(Image: Thomas Peter/Reuters)
There has been much talk about China’s “wolf warrior” diplomacy, named for a series of patriotic Chinese films. The reasons for this terminology are debated and not embraced by all Chinese diplomats, but since the outbreak of the coronavirus pandemic and plummeting of U.S.-China relations, the world is noticing a newly confrontational approach to foreign affairs; a very undiplomatic form of diplomacy.
That they have only noticed this spring suggests they haven’t been following events of the past year in Hong Kong closely enough.
In June 2019, Hongkongers rose up to deliver a stinging rebuke to their chief executive, Beijing loyalist Carrie Lam Cheng Yuet-ngor, when she attempted to amend the territory’s laws and allow for the extradition of criminal suspects to mainland China. It wasn’t just the tens of thousands of people who showed up on June 12 to fight police and block entry into the Legislative Council building, preventing a vote from taking place and forcing the suspension of the bill. No, this was far broader than that, with up to two million people—nearly one-third of the city’s population—participating in some rallies in opposition to the amendment. (Read more)
In the decades which followed the end of the Second World War, Britain emerged as a democratic state shorn of its empire, committed to a new global order based on the self-governing sovereignty of nations and the equality of their citizens. This was a radical break with what had gone before. Protecting empire had been a central theme in the politics of the 1930s. War was fought by the empire, in part to defend empire. But after 1945 empires collapsed quickly, and as they did so, in most parts of the world, the imperial statues came down quickly.
Statues celebrating Germany’s empire were the first to fall, replaced by heroes of nations like Poland and Czechoslovakia, newly independent from Nazi occupation. In India, statues were first moved by Britons anxious to protect the monuments of imperial heroes from newly enfranchised Indian crowds. For example, a figure in Kanpur commemorating the death of Britons during the rebellion of 1857 was quietly moved in 1947 to protect it from Indians let into the previously white-only park where it had been housed. By the 1960s, Indian state governments were pulling down imperial statues in the hundreds. They did so to express a more confident sense of cultural nationalism, and caused diplomatic protests from Harold Wilson’s government in London. More recently, the fall of the Soviet empire has seen the mass removal of statues to Russia’s Communist empire-builders in eastern Europe. (Read more)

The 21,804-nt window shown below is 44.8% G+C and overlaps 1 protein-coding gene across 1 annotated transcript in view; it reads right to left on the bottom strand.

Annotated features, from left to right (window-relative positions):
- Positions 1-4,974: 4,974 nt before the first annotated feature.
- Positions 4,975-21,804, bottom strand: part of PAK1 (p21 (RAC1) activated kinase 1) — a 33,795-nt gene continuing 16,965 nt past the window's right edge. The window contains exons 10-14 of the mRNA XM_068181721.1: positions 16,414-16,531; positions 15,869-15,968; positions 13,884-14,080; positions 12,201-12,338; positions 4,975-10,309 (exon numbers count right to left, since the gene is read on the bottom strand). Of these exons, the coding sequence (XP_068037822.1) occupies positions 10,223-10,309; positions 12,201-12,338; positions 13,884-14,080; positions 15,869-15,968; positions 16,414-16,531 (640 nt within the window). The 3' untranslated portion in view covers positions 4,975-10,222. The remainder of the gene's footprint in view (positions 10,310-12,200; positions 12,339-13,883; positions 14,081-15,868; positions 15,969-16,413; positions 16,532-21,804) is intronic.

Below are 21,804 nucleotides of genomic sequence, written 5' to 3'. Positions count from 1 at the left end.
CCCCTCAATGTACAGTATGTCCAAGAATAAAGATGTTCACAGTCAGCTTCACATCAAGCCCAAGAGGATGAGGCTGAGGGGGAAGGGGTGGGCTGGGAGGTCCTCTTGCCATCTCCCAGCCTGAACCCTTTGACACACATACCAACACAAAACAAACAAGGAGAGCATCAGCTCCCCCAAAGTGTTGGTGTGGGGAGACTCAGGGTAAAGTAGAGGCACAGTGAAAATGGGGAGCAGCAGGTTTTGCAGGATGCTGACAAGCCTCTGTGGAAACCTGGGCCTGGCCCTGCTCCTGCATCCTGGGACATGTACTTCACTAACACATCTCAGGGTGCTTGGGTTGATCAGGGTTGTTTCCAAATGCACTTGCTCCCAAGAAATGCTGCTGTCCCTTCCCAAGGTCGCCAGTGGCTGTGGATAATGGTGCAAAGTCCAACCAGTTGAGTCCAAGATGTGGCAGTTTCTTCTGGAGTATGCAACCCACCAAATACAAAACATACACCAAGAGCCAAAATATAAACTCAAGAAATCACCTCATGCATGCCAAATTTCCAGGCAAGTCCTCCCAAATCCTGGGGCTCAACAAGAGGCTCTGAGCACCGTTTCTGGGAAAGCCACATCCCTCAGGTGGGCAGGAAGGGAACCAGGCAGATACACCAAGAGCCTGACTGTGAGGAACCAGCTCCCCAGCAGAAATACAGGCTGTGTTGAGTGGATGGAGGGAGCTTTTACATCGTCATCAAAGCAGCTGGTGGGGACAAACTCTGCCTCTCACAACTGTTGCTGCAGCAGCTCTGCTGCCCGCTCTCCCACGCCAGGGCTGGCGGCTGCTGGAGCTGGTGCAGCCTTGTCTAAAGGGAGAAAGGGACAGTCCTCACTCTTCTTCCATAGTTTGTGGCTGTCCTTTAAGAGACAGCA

The most revealing answer from Donald Trump’s interview with Fox News Channel’s Chris Wallace came in response not to the toughest question posed by Wallace, but to the easiest.
At the conclusion of the interview, Wallace asked Trump how he will regard his years as president.
“I think I was very unfairly treated,” Trump responded. “From before I even won, I was under investigation by a bunch of thieves, crooks. It was an illegal investigation.”
When Wallace interrupted, trying to get Trump to focus on the positive achievements of his presidency—“What about the good parts, sir?”—Trump brushed the question aside, responding, “Russia, Russia, Russia.” The president then complained about the Flynn investigation, the “Russia hoax,” the “Mueller scam,” and the recusal by his then–attorney general, Jeff Sessions. (“Now I feel good because he lost overwhelmingly in the great state of Alabama,” Trump said about the first senator to endorse him in the 2016 Republican primary.) (Read more)
Peter J. Dean
The traditional foundations of Australia’s strategic policy, and its dominant way of war, have been transformed. This new fact of life was signaled in this month’s 2020 Australian Defense Strategic Update. In her speech at the University of Western Australia on July 6, Australian Defense Minister Linda Reynolds summed up these changes in the most direct manner: “The world we grew up in is no more.”
Australia’s strategic environment is rapidly changing and along with it the risks that the nation’s defense policy must manage. The 2020 Strategic Update hones in on the key causes of these changes: As well as the intensifying great power rivalry between China and the United States, Australia, among many other Indo-Pacific countries, is also facing regional military modernization, the deterioration of the rules based order, and the rise of “grey zone” activities – including cyber operations, foreign interference, economic coercion, and disinformation campaigns. (Read more)
Hans M. Kristensen & Matt Korda
Bulletin of the Atomic Scientists
India continues to modernize its nuclear arsenal, with at least three new weapon systems now under development to complement or replace existing nuclear-capable aircraft, land-based delivery systems, and sea-based systems. Several of these systems are nearing completion and will soon be combat-ready. India is estimated to have produced enough military plutonium for 150 to 200 nuclear warheads but has likely produced only 150. Nonetheless, additional plutonium will be required to produce warheads for missiles now under development, and India is reportedly building several new plutonium production facilities. India’s nuclear strategy, which has traditionally focused on Pakistan, now appears to place increased emphasis on China, and Beijing is now in range of Indian missiles.
India continues to modernize its nuclear weapons arsenal and operationalize its nascent triad. We estimate that India currently operates eight nuclear-capable systems: two aircraft, four land-based ballistic missiles, and two sea-based ballistic missiles. At least three more systems are in development, of which several are nearing completion and will soon be combat-ready. Beijing is now in range of Indian ballistic missiles. (Read more)